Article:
But when he talks, it’s not better. In an interview aired last Sunday, Putin said Russia is ready to negotiate with all parties involved in the war in Ukraine but Kyiv and its Western backers have refused to engage in talks. Who can believe him?
Also, there is another pressing and very concerning matter: Will Putin actually resort to nuclear weapons as he has promised to do several times? As I write, the situation is murky. One can only hope that he is aware of the consequences: A nuclear strike in Ukraine, no matter how limited, is a red line for the West, and one that he should not attempt to cross.
One cannot bear to think about the mutual devastation such a rash and thoughtless move would entail. Yet, is he really capable of breaking all the rules?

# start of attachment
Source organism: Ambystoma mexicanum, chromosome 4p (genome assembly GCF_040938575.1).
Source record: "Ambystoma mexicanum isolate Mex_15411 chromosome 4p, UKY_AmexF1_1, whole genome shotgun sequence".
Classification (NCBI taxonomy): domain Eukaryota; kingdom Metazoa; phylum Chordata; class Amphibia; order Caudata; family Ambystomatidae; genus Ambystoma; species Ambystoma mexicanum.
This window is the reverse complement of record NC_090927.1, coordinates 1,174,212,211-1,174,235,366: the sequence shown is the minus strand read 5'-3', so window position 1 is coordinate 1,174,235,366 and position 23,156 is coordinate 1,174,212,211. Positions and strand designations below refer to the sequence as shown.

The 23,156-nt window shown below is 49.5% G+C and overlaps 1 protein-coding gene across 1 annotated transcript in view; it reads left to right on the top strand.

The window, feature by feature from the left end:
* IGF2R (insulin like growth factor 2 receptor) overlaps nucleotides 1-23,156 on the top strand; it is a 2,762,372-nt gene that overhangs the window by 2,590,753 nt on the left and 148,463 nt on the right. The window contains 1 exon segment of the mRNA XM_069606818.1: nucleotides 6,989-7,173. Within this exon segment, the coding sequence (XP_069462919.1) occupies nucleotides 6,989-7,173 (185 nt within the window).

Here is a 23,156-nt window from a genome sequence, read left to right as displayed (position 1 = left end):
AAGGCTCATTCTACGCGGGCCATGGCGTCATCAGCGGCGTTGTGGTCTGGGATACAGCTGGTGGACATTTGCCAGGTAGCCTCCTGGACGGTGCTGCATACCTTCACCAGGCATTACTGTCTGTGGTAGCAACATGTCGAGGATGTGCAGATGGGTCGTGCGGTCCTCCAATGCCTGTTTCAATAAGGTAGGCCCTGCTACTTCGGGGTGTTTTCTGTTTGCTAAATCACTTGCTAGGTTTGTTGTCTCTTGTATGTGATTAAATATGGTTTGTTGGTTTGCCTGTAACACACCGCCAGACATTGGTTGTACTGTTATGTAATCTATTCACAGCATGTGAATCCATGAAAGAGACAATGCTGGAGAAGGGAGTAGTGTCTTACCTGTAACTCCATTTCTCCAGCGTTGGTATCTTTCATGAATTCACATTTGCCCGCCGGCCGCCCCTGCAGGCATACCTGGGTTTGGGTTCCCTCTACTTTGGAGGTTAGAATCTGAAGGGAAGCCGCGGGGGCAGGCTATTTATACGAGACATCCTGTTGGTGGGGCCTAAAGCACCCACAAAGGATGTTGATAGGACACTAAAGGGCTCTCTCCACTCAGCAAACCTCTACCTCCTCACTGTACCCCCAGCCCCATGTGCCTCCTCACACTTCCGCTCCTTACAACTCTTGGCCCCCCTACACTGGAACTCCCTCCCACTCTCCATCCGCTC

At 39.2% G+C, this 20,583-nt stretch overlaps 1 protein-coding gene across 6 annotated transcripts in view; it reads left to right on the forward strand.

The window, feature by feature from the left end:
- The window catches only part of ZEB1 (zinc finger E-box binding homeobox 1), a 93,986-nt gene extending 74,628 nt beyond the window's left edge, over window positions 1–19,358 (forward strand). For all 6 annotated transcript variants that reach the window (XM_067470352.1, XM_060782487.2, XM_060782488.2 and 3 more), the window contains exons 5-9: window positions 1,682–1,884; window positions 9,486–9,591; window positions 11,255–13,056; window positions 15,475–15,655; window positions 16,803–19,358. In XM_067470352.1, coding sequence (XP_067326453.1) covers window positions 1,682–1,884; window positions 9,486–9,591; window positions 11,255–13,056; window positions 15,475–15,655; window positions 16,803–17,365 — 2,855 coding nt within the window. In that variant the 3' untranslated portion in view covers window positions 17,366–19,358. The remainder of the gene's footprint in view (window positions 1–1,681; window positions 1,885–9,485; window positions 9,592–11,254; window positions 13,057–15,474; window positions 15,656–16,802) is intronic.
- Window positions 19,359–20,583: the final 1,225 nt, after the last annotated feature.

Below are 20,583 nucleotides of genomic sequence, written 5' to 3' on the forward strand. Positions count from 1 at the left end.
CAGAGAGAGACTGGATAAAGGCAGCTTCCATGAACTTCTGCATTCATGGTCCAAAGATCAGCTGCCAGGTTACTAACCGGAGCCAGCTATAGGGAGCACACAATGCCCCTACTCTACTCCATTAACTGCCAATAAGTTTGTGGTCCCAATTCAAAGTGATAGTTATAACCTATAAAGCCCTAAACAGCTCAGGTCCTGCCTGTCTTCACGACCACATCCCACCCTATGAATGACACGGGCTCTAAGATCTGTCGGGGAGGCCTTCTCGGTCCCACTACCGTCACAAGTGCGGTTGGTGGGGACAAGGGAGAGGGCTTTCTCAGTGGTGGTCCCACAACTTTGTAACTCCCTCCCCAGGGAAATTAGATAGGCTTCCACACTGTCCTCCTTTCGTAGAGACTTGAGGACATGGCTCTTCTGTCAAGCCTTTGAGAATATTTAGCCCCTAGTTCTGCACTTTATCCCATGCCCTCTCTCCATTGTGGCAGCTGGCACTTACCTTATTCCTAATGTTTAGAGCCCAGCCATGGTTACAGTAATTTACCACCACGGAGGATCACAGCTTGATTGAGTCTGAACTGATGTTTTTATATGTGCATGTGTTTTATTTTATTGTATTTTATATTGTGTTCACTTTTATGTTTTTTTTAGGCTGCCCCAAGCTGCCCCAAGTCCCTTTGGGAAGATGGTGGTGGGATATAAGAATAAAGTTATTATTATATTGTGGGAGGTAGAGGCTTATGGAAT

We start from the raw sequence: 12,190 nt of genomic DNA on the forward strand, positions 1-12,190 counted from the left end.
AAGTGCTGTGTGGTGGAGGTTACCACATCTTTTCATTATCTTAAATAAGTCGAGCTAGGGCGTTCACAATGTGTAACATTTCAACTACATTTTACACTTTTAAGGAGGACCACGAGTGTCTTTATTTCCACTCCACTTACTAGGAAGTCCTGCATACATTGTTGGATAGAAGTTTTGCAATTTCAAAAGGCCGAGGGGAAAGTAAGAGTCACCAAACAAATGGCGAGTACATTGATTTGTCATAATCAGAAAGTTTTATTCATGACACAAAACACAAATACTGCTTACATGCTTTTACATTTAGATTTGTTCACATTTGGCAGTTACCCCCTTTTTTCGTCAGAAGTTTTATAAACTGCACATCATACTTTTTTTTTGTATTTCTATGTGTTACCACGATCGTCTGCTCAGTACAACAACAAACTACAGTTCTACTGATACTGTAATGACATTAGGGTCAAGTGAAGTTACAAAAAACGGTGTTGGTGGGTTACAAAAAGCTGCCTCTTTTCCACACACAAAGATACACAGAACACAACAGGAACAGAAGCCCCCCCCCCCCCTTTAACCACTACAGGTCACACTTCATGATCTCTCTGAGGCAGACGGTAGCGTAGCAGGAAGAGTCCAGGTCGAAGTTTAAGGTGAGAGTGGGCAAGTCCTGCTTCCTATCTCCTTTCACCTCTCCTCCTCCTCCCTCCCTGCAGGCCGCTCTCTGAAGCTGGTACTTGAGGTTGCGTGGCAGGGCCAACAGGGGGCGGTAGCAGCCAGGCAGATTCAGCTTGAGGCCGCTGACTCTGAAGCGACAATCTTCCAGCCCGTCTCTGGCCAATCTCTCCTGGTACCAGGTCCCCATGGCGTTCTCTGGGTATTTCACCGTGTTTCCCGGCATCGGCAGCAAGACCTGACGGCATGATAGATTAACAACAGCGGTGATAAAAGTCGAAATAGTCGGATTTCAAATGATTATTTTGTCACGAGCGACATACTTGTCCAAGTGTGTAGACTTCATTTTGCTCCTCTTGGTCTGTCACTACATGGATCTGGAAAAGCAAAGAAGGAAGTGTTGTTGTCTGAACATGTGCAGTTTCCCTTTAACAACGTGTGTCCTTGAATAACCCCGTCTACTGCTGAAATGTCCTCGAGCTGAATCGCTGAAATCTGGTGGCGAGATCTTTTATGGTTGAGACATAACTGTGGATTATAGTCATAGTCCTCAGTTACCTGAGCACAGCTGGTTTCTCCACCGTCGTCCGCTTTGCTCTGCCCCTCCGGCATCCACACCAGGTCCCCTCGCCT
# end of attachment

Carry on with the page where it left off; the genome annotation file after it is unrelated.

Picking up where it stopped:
It is a fact that in the last three months, Putin has shown he has broken a lot of basic rules of warfare, bringing war outside of the military sphere and into the civilian.
Russian attacks on the Ukrainian population are barbarian, clearly contravening the Geneva conventions that form the core of international humanitarian law. His three-month campaign of bombardment on cities is murderous. And he shows no signs of stopping it, relentlessly hitting Ukraine’s civil population and energy infrastructure, plunging the country in freezing conditions.
He clearly hopes to make people so angry with Zelensky’s government that Ukraine will be politically destabilized. My bet is that he is wrong again and that 2023 will prove to be an “annus mirabilis” for Ukraine. That the brave Ukrainians will survive the winter and that the new Russian recruits – all 100, 000 of them – won’t prove able to resist the onslaught of the Ukrainian army.
And that means only one thing: We need to continue to support Ukraine with armaments and all the needed military equipment to win this war. To fail in that support would be precisely what Putin is hoping for. We should not give him that pleasure. All he deserves is yet another “annus horribilis”.